I’ve been a subscriber for over two years now and have been very pleased with your magazine. I plan on building a Craftsman style dresser using all solid wood and traditional joinery. I also plan on hand cutting the dovetail drawers. Needless to say, this project will take quite a while for me, and I want it to be as functional as it is beautiful. I like the smoothness of ball bearing slides, but I don’t want see metal slides when I open a drawer. My question is: How did they make drawers slide smoothly back then? How can I do it now while maintaining the traditional look?- Shane
Tim Inman: Shane, the way they made those drawers slide easily was by quality construction, and fitting them properly! When I was learning how to build drawers, my instructor’s standard was the “one-finger push” rule. It worked like this: When I was ready to be graded, he pulled the drawer out to one-third of its length. Then, using only one finger, he pushed the drawer back into place until it rested correctly against its stops — all the way around the opening. The trick was that his finger pushed at all four corners of the drawer, in turn, pushing the drawer back into place. First, he’d push on the top right corner. If that worked, he’d try again and push on the bottom right corner; then top left, bottom left, and I’d get a grade. Any resistance or binding, and I got a ‘”do-over” and a scowl!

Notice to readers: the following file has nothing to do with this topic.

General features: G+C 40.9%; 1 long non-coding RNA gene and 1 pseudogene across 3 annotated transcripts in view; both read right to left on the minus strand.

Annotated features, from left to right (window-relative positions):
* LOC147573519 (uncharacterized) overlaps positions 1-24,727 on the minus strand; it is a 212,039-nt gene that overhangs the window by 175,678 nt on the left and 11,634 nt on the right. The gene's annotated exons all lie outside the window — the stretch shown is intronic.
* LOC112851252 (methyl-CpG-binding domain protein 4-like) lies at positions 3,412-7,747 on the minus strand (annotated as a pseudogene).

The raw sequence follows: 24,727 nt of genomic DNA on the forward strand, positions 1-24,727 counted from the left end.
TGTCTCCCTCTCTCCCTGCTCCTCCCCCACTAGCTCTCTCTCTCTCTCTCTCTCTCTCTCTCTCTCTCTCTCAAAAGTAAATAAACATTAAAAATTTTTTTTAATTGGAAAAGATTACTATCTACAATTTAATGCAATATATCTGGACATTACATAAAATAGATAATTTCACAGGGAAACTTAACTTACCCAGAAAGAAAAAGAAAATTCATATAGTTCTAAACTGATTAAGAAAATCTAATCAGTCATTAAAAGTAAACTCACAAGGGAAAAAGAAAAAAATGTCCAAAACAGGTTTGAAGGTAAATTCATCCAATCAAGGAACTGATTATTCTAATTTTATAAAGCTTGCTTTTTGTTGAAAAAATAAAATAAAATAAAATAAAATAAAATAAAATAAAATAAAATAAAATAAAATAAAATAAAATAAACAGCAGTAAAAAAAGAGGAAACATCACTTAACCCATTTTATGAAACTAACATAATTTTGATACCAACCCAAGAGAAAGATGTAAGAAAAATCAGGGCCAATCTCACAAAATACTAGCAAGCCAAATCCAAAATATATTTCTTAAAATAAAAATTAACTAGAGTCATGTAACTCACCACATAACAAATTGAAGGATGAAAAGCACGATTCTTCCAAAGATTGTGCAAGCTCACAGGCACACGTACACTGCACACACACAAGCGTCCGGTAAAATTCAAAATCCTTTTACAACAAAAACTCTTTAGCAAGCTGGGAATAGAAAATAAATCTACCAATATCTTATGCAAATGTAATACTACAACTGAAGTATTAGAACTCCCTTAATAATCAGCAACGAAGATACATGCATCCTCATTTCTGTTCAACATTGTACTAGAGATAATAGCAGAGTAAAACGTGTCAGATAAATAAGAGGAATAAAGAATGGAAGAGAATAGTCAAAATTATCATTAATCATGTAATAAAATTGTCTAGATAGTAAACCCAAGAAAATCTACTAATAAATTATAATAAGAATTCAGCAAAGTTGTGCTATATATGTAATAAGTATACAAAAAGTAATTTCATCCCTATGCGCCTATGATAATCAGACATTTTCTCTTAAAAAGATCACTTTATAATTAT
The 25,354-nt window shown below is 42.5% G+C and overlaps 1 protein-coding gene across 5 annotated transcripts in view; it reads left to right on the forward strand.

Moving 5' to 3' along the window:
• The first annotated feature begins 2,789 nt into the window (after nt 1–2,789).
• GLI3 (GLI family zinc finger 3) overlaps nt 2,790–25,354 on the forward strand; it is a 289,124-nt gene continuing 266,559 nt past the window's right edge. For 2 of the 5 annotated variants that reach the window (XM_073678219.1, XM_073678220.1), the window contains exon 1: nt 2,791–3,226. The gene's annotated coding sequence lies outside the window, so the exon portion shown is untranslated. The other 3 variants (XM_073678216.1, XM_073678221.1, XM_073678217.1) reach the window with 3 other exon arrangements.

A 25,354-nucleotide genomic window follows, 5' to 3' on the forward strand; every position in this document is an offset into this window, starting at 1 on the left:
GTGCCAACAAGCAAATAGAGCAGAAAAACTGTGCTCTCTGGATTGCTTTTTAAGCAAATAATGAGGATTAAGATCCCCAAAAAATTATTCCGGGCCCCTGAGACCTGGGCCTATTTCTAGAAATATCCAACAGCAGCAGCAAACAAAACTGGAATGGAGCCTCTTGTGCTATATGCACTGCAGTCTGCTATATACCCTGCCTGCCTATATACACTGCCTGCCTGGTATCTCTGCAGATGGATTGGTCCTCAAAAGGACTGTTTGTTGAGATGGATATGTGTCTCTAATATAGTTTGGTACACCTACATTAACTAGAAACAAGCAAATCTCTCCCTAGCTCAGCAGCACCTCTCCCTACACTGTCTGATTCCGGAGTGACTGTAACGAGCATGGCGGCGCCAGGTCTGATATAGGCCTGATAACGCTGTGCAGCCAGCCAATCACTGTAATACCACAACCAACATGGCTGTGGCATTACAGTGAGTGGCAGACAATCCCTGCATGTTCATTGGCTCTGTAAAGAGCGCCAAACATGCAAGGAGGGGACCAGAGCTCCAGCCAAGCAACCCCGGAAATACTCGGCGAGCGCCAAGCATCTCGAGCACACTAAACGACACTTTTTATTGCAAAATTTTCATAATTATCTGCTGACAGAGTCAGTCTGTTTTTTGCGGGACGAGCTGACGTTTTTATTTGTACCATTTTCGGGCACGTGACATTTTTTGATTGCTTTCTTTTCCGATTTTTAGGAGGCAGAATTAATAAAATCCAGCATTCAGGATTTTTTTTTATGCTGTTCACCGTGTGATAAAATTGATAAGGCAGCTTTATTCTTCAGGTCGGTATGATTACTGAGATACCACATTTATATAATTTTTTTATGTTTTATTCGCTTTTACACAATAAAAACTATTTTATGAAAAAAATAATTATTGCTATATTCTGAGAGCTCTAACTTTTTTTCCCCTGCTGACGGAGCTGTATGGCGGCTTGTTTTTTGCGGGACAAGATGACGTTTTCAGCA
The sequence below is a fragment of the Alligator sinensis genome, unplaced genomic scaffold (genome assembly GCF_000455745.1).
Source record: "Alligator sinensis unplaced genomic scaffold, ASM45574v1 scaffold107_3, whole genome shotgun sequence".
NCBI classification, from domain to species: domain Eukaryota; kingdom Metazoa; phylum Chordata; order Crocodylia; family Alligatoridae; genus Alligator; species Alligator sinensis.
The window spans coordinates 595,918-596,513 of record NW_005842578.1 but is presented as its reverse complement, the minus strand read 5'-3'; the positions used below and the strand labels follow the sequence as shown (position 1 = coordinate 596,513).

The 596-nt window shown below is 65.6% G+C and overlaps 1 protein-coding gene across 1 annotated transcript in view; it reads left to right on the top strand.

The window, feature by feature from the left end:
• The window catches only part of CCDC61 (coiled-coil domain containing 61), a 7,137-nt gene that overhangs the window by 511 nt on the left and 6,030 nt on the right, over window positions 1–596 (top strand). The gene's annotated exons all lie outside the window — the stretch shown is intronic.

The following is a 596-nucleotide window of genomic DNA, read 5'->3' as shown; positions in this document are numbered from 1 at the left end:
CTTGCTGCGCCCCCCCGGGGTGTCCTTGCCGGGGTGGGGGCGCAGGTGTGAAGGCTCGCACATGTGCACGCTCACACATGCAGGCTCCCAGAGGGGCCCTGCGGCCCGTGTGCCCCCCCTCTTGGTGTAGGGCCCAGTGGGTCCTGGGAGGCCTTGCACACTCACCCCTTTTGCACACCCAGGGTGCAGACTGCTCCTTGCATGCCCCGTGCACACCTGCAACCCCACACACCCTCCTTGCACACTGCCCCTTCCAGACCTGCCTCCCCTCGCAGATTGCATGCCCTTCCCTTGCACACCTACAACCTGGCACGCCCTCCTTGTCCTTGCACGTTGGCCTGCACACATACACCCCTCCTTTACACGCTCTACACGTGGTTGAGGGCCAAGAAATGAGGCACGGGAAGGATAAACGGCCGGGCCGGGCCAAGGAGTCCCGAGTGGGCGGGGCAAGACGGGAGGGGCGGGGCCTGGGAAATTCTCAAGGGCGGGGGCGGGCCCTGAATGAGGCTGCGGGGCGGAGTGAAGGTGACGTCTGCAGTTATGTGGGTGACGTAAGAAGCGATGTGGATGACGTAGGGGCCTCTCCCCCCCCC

If the drawer fits too tightly, it will bind. If the drawer has too much play, it will also cock off to one side, and bind. I discovered that a piece of cardboard from the back of a yellow legal pad gave me about the right clearance. So, that cardboard ‘”feeler gauge” became my best friend as I constructed drawers. When I had that much space between the drawer and the sides of the cabinet guides, and when the drawer was properly waxed with a candle or beeswax, it worked every time.
How can you do it? My recommendations: Plan A: Do it just like the old masters did. Build the cabinet well, and fit the drawer properly. Plan B: there are metal ball bearing guides that fit underneath the drawer invisibly. Plan C: There are a number of polymer glides and tracking materials available that will improve the drawer operation. See Option A.
Chris Marshall: I agree with Tim. There’s a lot of original Stickley furniture with drawers still being put to good use. Think of how proud you’ll be to build a set of drawers with traditional supports and have them work as well as Tim points out. I would give it a “go” to build your dresser as traditionally as you can. But, if practicality is the primary motivator—and that’s sometimes the wisest choice—I’d try undermount drawer slide hardware.